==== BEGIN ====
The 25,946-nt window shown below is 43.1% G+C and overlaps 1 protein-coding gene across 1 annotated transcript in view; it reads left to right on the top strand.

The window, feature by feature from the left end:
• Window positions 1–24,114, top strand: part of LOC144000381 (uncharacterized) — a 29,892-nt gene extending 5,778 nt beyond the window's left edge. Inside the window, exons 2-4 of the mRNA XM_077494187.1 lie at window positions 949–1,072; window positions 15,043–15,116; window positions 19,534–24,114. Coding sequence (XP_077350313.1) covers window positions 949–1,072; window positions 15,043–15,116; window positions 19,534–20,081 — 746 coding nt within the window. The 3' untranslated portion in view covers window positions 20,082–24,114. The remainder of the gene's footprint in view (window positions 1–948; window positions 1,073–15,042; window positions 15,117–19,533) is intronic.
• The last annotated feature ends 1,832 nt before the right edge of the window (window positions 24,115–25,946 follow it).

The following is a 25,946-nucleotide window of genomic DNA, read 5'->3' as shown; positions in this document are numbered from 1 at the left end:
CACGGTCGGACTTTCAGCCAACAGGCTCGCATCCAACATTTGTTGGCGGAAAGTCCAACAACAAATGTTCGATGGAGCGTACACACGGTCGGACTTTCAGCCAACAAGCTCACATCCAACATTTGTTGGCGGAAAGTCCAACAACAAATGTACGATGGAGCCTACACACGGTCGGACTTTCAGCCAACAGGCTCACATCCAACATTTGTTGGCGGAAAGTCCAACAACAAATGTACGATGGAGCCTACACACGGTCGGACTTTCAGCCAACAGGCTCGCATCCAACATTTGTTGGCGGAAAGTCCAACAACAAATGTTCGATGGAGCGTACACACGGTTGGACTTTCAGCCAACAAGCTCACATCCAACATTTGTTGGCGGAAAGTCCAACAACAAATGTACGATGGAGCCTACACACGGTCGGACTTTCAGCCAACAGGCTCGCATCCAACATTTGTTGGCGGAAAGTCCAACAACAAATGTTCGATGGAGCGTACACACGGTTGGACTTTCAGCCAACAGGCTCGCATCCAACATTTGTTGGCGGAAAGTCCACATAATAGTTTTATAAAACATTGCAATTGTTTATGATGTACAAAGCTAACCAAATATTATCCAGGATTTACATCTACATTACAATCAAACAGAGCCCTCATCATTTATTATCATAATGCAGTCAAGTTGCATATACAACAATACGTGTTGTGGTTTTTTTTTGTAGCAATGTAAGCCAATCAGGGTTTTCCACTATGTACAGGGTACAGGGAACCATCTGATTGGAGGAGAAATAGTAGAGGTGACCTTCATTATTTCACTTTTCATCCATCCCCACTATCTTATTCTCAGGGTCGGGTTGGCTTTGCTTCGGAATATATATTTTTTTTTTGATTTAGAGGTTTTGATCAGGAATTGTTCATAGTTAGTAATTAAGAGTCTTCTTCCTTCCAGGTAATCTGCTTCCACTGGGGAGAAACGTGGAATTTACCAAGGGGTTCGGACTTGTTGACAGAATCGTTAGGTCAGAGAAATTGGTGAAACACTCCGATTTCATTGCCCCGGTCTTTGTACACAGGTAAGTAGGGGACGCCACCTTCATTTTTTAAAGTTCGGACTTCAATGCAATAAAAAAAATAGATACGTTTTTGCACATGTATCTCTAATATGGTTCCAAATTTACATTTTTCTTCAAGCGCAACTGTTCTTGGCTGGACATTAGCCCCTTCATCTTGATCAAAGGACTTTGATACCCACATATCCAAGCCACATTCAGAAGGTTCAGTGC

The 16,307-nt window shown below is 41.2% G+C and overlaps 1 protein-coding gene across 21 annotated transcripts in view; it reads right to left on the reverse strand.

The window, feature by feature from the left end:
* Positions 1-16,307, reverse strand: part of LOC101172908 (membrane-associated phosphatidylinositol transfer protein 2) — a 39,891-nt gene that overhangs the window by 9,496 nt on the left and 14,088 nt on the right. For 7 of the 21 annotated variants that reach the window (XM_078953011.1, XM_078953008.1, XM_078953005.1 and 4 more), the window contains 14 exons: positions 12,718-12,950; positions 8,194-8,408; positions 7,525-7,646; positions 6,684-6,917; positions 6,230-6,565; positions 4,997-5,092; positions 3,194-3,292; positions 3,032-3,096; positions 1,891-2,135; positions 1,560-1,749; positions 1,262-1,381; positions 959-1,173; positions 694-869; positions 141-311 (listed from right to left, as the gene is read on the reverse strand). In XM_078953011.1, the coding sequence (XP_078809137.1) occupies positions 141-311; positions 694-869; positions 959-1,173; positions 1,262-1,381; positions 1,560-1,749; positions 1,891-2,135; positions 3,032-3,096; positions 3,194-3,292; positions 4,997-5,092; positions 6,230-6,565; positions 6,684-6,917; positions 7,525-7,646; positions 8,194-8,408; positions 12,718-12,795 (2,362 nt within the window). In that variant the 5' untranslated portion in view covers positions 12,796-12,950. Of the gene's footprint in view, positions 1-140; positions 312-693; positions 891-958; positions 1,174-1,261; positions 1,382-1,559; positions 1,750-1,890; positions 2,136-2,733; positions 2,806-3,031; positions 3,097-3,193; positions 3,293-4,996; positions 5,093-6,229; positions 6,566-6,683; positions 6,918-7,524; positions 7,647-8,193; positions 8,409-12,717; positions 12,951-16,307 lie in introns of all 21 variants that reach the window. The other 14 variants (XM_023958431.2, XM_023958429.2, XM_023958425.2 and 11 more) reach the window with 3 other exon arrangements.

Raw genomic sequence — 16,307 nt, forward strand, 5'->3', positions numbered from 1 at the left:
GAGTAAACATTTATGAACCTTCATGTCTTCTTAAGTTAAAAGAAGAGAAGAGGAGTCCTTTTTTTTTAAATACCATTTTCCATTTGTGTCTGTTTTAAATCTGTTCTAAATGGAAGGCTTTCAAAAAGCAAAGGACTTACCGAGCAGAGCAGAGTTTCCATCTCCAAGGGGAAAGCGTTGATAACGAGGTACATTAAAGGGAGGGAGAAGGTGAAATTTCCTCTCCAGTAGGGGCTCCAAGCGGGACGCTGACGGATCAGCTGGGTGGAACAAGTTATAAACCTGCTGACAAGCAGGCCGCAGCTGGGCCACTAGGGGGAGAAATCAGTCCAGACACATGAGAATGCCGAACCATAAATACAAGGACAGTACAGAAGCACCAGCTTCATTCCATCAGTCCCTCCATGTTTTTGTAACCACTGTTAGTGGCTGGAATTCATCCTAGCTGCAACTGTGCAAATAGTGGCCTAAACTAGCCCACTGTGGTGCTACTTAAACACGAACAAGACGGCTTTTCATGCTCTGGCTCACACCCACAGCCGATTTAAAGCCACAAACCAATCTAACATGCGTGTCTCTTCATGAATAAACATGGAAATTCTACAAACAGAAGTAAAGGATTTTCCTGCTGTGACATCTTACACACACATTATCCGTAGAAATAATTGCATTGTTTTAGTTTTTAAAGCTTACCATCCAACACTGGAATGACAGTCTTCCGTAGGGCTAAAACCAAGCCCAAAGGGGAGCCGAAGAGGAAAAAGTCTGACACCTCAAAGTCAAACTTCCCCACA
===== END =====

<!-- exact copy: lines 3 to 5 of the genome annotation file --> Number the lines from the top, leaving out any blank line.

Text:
• Window positions 1–24,114, top strand: part of LOC144000381 (uncharacterized) — a 29,892-nt gene extending 5,778 nt beyond the window's left edge. Inside the window, exons 2-4 of the mRNA XM_077494187.1 lie at window positions 949–1,072; window positions 15,043–15,116; window positions 19,534–24,114. Coding sequence (XP_077350313.1) covers window positions 949–1,072; window positions 15,043–15,116; window positions 19,534–20,081 — 746 coding nt within the window. The 3' untranslated portion in view covers window positions 20,082–24,114. The remainder of the gene's footprint in view (window positions 1–948; window positions 1,073–15,042; window positions 15,117–19,533) is intronic.
• The last annotated feature ends 1,832 nt before the right edge of the window (window positions 24,115–25,946 follow it).

The following is a 25,946-nucleotide window of genomic DNA, read 5'->3' as shown; positions in this document are numbered from 1 at the left end: